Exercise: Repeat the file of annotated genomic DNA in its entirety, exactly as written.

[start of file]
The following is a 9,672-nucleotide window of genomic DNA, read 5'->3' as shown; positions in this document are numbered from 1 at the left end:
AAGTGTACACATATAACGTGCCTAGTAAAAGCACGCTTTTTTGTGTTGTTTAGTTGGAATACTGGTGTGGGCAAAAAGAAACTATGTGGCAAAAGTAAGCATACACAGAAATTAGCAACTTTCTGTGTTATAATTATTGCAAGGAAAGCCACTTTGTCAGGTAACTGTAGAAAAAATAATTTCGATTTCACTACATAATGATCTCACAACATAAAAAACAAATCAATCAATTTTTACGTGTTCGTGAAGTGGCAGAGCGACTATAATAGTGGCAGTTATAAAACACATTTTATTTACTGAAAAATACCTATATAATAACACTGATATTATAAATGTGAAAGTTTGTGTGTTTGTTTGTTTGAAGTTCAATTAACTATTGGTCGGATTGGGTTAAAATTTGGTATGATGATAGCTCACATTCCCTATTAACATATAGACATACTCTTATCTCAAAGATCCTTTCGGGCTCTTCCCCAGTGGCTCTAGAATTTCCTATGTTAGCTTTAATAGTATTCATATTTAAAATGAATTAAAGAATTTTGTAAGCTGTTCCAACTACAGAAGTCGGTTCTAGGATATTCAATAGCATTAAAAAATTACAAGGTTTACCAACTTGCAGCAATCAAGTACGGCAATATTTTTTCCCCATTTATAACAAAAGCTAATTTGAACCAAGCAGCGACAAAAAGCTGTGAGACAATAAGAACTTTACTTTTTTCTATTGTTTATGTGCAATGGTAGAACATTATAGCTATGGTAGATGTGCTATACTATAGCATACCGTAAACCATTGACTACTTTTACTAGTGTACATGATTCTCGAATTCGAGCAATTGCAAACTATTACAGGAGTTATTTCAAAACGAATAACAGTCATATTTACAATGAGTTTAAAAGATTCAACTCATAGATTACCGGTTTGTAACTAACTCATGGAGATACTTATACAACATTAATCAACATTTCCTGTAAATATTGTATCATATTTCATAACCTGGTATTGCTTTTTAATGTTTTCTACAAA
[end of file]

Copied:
The following is a 9,672-nucleotide window of genomic DNA, read 5'->3' as shown; positions in this document are numbered from 1 at the left end:
AAGTGTACACATATAACGTGCCTAGTAAAAGCACGCTTTTTTGTGTTGTTTAGTTGGAATACTGGTGTGGGCAAAAAGAAACTATGTGGCAAAAGTAAGCATACACAGAAATTAGCAACTTTCTGTGTTATAATTATTGCAAGGAAAGCCACTTTGTCAGGTAACTGTAGAAAAAATAATTTCGATTTCACTACATAATGATCTCACAACATAAAAAACAAATCAATCAATTTTTACGTGTTCGTGAAGTGGCAGAGCGACTATAATAGTGGCAGTTATAAAACACATTTTATTTACTGAAAAATACCTATATAATAACACTGATATTATAAATGTGAAAGTTTGTGTGTTTGTTTGTTTGAAGTTCAATTAACTATTGGTCGGATTGGGTTAAAATTTGGTATGATGATAGCTCACATTCCCTATTAACATATAGACATACTCTTATCTCAAAGATCCTTTCGGGCTCTTCCCCAGTGGCTCTAGAATTTCCTATGTTAGCTTTAATAGTATTCATATTTAAAATGAATTAAAGAATTTTGTAAGCTGTTCCAACTACAGAAGTCGGTTCTAGGATATTCAATAGCATTAAAAAATTACAAGGTTTACCAACTTGCAGCAATCAAGTACGGCAATATTTTTTCCCCATTTATAACAAAAGCTAATTTGAACCAAGCAGCGACAAAAAGCTGTGAGACAATAAGAACTTTACTTTTTTCTATTGTTTATGTGCAATGGTAGAACATTATAGCTATGGTAGATGTGCTATACTATAGCATACCGTAAACCATTGACTACTTTTACTAGTGTACATGATTCTCGAATTCGAGCAATTGCAAACTATTACAGGAGTTATTTCAAAACGAATAACAGTCATATTTACAATGAGTTTAAAAGATTCAACTCATAGATTACCGGTTTGTAACTAACTCATGGAGATACTTATACAACATTAATCAACATTTCCTGTAAATATTGTATCATATTTCATAACCTGGTATTGCTTTTTAATGTTTTCTACAAA